scroll to top arrow or icon

Niger, Niger burning bright

Demonstrators gather in support of the putschist soldiers in Niamey, Niger.

Demonstrators gather in support of the putschist soldiers in Niamey, Niger.

REUTERS/Balima Boureima

Supporters of Niger’s junta – which overthrew democratically elected President Mohamed Bazoum last week – took to the streets of the capital, Niamey, on Sunday, waving Russian flags and denouncing France, its former colonial power. Protesters destroyed a plaque bearing the words “Embassy of France in Niger” and replaced it with Nigerien and Russian flags, while others set the tricolore ablaze.

What got protesters burning mad? Over the weekend, France and the EU joined the US in suspending aid to Niger, demanding that Bazoum be reinstated and order restored. In 2021, France provided 97 million euros in development and military aid, while the EU pledged 40 million euros to help train and equip Niger’s armed forces.

The Elysee was not amused by the demonstrations. French President Emmanuel Macron warned that his government “will not tolerate any attack on France and its interests” and will respond “immediately” to any aggression.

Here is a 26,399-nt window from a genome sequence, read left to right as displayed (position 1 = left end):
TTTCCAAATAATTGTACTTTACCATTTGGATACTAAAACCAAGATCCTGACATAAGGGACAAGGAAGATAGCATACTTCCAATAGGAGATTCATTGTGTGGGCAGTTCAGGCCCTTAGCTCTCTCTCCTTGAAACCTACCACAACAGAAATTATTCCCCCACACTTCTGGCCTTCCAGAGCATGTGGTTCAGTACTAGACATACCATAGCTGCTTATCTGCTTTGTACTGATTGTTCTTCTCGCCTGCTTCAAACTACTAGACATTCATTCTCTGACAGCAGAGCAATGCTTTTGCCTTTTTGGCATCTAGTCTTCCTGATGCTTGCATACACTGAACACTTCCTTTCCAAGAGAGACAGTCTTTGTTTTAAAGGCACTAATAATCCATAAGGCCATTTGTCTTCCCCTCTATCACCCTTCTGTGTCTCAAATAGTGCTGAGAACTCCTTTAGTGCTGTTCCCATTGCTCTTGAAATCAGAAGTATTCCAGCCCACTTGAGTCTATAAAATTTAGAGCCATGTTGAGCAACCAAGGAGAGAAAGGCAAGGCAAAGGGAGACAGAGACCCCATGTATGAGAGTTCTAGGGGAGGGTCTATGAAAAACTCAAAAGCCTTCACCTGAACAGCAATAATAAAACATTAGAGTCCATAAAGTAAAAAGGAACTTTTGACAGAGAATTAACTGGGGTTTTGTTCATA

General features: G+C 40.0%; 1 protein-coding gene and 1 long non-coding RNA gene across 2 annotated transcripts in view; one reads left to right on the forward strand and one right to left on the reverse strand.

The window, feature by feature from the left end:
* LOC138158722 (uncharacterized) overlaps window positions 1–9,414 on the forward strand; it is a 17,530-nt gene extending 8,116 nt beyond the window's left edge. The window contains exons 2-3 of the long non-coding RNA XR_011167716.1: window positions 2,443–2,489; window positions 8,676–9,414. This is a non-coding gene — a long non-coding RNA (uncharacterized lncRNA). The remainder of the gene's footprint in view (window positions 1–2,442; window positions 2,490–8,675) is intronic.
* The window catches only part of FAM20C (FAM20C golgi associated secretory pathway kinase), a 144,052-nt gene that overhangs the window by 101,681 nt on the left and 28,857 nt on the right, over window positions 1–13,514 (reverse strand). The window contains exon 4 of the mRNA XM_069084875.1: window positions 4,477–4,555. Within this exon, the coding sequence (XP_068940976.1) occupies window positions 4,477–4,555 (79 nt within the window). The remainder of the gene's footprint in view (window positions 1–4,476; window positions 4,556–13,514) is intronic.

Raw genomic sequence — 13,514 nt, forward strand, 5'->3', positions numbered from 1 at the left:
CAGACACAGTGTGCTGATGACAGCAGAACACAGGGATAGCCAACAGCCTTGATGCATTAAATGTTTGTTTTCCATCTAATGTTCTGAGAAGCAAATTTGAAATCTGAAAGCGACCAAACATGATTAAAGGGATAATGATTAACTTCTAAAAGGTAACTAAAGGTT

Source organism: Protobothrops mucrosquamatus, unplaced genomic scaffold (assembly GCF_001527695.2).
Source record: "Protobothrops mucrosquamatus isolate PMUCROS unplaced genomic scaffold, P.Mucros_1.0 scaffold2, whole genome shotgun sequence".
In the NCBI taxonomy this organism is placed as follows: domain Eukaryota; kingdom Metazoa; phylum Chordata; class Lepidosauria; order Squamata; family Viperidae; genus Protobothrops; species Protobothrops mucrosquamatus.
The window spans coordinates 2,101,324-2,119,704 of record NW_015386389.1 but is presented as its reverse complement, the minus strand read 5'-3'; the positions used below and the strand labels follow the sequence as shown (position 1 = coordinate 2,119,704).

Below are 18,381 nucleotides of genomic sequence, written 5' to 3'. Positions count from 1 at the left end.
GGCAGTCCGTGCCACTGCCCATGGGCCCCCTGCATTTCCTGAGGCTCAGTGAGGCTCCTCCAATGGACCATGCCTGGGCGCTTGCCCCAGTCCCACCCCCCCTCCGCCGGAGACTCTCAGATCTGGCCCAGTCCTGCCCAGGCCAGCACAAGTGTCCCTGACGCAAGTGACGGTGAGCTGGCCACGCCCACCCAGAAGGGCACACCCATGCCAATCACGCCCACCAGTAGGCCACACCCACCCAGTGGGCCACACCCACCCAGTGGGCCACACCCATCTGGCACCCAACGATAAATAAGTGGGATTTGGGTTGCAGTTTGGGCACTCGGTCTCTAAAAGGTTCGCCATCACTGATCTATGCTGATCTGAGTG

Niger’s neighbors also weighed in, with the 15-member Economic Community of West African States bloc declaring Sunday that it’s prepared to use force to “restore constitutional order” if Bazoum is not reinstated within a week. The eight-member West African Economic and Monetary Union could also suspend Niger from their financial institutions and deny access to the regional central bank and financial markets, putting the screws to the country’s economy.

None of this appears to have fazed coup leader Gen Abdourahmane Tchiani, head of Niger’s presidential guard unit, who pushed back, noting the junta’s “firm determination to defend our fatherland.” But on Monday, Bazoum was reportedly seen for the first time since the coup as he met with Chad's leader Mahamat Idriss Déby Itno in Niamey. Déby said he is trying to mediate a peaceful resolution to the crisis.

Meanwhile, Wagner Group leader Yevgeny Prigozhin seemed to applaud the coup, much like he cheered on last year’s coup in Burkina Faso. He offered to send his mercenaries to “keep order” – Niger could be big business for Wagner, which is already battling Islamic insurgents in Mali. But it’s also a big opportunity for Putin as Niger produces 7% of the world’s uranium.

The bottom line: The West is concerned that Niger could pivot towards Russia just as both Burkina Faso and Mali did after their own recent coups.


Subscribe to GZERO's daily newsletter